I always liked Intel's hardware design and documentation. I learned a lot reading 8086, 80286 and 80386 manuals back when they were new and shiny packages of raw power. Even some of the failed Intel's technologies, such as iAPX 432, were a great inspiration for me those days.
Application performance was always a very important topic for me, so I was always interested in software profilers. Microsoft ships a command line profiler with Visual Studio, but it's a very awkward tool and it doesn't work well in multi-threaded environment. I used a few other titles, such as DEC's HiProf or NuMega's TrueTime, but application profilers always suffered from lack of interest from the development crowd and most of them didn't do well.
Naturally, when I got my hands on the Intel's performance analyzer (VTune) in the summer of 2007, I was looking forward to work with another example of Intel's great work.
At first, everything was working just great. VTune instrumented 32- and 64-bit processes effortlessly and produced very detailed, to the microsecond call graphs and had more in store to profile threads and monitor system resources. I thought to myself that I finally found the tool that will serve me for years.
November 16th, 2007
One day in November 2007 VTune just stopped working - no call graphs were produced. Upon closer examination, I figured that VTune's instrumentation code was crashing while trying to fix up one of the latest Microsoft's runtime libraries. I wrote a detailed report an posted it in the Intel's forums:
I haven't gotten any response from the forum moderators, so I posted the issue on the Intel's premium support website, as it was critical for me at the time to use a profiler.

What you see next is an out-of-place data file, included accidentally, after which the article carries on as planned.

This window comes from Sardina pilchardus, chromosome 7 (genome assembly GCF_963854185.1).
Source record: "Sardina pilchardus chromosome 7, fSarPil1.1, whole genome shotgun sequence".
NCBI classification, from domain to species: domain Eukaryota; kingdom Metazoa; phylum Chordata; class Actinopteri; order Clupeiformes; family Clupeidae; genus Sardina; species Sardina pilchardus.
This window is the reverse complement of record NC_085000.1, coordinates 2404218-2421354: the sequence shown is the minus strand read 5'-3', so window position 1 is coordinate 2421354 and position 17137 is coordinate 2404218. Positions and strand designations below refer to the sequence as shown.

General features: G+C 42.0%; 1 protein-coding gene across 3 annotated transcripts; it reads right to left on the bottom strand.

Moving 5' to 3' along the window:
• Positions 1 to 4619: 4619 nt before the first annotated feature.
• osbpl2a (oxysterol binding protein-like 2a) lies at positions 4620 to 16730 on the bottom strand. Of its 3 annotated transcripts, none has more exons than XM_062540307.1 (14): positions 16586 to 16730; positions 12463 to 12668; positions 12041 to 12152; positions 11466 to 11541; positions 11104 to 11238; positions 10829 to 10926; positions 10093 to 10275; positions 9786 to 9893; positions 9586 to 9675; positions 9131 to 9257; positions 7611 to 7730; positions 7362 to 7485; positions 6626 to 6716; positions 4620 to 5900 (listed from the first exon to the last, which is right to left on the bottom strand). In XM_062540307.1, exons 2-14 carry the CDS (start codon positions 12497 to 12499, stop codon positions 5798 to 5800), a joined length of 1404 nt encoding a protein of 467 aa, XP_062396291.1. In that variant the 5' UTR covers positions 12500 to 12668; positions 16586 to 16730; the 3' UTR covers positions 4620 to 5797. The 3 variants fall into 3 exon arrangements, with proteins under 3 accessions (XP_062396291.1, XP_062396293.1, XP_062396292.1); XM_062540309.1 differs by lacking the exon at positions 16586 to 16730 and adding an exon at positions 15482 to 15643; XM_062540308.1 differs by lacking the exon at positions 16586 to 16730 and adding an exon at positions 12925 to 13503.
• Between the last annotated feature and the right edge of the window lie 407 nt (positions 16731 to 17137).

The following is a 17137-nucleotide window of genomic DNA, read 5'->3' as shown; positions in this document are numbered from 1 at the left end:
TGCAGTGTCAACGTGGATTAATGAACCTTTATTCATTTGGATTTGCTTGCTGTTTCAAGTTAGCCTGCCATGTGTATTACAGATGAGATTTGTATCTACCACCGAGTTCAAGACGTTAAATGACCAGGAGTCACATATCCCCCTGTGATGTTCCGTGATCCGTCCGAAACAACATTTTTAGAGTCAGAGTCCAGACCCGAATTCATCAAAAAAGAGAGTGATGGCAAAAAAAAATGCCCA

November 18th, 2007
I was pleasantly surprised to hear from Intel Support on Sunday. They notified me that an engineer will look into the problem. I thought to myself: "What a great company - not only they responded right away, but they also looked into the details and immediately assigned an engineer".
November 21st, 2007
Intel asked for a sample application that would demonstrate the problem. That's reasonable, so I created a sample executable to emulate IIS and a sample DLL to emulate the COM component that was crashing when instrumented by VTune. The simple two-liner sample was crashing immediately - support cases don't get any easier than that.
November 28th, 2007
Surprisingly, Intel couldn't reproduce the problem in their environment and they asked me for executables compiled on my machine. This was strange, because there was not much trick in reproducing the crash and I suspected that Intel's Support didn't bother with installing the same version of the OS and VC runtime, which was important because VTune was miscalculating offsets for fix-up jumps in the instrumentation code, probably because they relied on a certain version of VC runtime.
I packaged all executables and captured a full crash dump, so they can look at the post mortem memory, which included all of the system DLLs, as well as the crash point - a piece of cake for somebody who knows how to look at crash dumps.
At that point I found it odd that every time I add something to the case, I would get a response only the next day, no matter how early in the day I would post. I did some investigation and it turned out that Intel outsourced VTune support to Russia, which is 8+ hours ahead of Canada, depending on the time zone.
Intel Support went silent for a few days. Well, I thought, they must be looking for a solution.
December 5th, 2007
It was a critical issue, so I pinged Intel and ask for a status update. Here's the response I got:
OK. I will talk with our engineering to see any update. Engineering team has development work and may work on other bug reports.
Thanks for your patiences.